Ford's financial results 'fell short of our potential,' says Farley, promising change

Sekou Doumbouya's youth a caution flag for Pistons, Chauncey Billups says

Eric Coughlin
The Detroit News

Detroit – Chauncey Billups, who led the Pistons to the NBA title in 2004, believes Sekou Doumbouya will deliver on his promising prospects, but he warned about the youth of Detroit’s first-round draft pick.

Chauncey Billups

“I think he’s going to be a good player, but he’s young, only 18, youngest player in the draft but full of potential,” Billups said Saturday night at Little Caesars Arena, as the Big3 made a stop in Detroit. “Potential’s a dangerous thing. You never know when you fulfill it.”

Billups retired as a Big3 player in March and is now an ambassador for the league.

According to Billups, the 2004 NBA Finals MVP, veteran presence in the locker room will be key in Doumbouya’s development.

“If he sticks with Blake (Griffin), he’ll understand how to work and be a pro in his approach to the game,” Billups said.

Billups admitted that as constructed the Pistons will have trouble getting out of the NBA’s middle class but thinks the current roster could get better.

“They need some more talent. They can’t do it with what they have,” Billups said. “They need their good players to play better, but you can’t ask much more of Blake (Griffin). I think Andre (Drummond) is a talented player that can level up a little bit.”

The trend in the NBA has been to emphasize guard and wing play, and Billups reinforced Detroit’s need to get better there.

“They need better guard play,” Billups said. “Reggie (Jackson) had a decent year, but you really need more production from the 2-guard spot. These days, it’s all about guards and wings. Reggie’s good enough at the point guard spot, but you need a two (shooting guard) and a three (small forward) to move the needle. That’s the blueprint.”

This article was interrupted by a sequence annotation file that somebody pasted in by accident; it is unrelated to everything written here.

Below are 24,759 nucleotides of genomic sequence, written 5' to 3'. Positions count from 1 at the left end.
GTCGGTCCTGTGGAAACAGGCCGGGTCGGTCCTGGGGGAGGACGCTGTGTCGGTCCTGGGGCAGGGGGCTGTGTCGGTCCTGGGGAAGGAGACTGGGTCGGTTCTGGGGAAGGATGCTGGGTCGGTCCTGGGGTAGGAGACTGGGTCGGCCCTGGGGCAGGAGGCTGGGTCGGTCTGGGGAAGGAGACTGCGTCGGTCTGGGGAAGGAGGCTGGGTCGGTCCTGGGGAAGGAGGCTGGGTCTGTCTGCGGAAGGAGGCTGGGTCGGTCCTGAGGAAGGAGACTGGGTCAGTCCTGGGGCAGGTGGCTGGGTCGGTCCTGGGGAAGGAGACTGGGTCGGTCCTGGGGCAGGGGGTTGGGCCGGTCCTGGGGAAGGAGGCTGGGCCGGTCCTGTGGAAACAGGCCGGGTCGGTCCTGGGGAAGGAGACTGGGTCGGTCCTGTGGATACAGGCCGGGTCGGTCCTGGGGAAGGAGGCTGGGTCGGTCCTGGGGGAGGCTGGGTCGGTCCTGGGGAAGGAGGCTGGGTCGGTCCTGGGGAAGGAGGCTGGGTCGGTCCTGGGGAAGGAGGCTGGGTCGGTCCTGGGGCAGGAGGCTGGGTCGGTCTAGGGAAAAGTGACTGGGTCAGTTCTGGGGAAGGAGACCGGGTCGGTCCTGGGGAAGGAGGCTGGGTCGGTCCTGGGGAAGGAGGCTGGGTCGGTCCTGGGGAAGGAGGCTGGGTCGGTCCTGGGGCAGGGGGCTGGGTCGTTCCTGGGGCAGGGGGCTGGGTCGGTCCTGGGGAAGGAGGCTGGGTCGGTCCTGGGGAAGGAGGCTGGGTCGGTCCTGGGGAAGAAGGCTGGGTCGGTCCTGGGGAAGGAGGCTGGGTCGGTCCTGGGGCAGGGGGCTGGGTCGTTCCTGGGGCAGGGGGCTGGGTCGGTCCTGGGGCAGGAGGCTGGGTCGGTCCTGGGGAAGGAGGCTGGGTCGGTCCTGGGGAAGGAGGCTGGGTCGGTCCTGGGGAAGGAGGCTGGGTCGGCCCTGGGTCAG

Billups’ name came up last offseason when the Pistons were filling out their front office after the departure of Stan Van Gundy. Billups has long been rumored to be ready to run an NBA team but made it clear he has no influence on Pistons management decisions.

“They (the Pistons) have people that they pay a lot of money to do that and know more than me.”

Billups has been involved in the Big3 since its inception in 2017. He was slated to play last season when the Big3 swung through Detroit but sat out because of a knee surgery.

“I was one of the first players to commit to the Big3,” Billups said. “I want to see it go on. I want to see Ice Cube create a league that lasts forever. I’m just here to lend a helping hand.”

Lieberman still blazing trail

Much has been made of John Beilein making Lindsay Gottlieb the seventh female assistant coach in the NBA recently, but former Detroit Shock coach Nancy Lieberman has been coaching men for 10 years.

She became the first woman to coach professional men in 2009 when she became coach of the Texas Legends in the NBA D-League and then went on to become an assistant coach in the NBA with the Sacramento Kings. Now Lieberman coaches the Power, reigning Big3 champions who won their matchup over former Piston Jason Maxiell’s team, 3’s Company, on Saturday night.

“We’re really happy to be back in Detroit,” Lieberman said.  “My coaching career started here in ’98. I love this community. If people like Ice Cube and the Big3 leadership continue to be open-minded, all possibilities the future is bright for women in this vocation.”

Quentin Richardson, who played in the NBA for 13 years and is now a member of the Power, believes the NBA is ready for a female head coach and was effusive in his praise for Liberman.

 “I think locker rooms can absolutely handle it (having a woman as a coach),” Richardson said. “A month ago we started getting emails about plays and tendencies. No one else in the league is doing that. She’s as prepared as any coach I’ve ever played for: Stan Van Gundy, Larry Brown, Mike D’Antoni, Alvin Gentry, some great coaches. She’s right up there with any of them. She deserves all the credit for what’s going on with us. And she’s not a full staff — it’s just her.”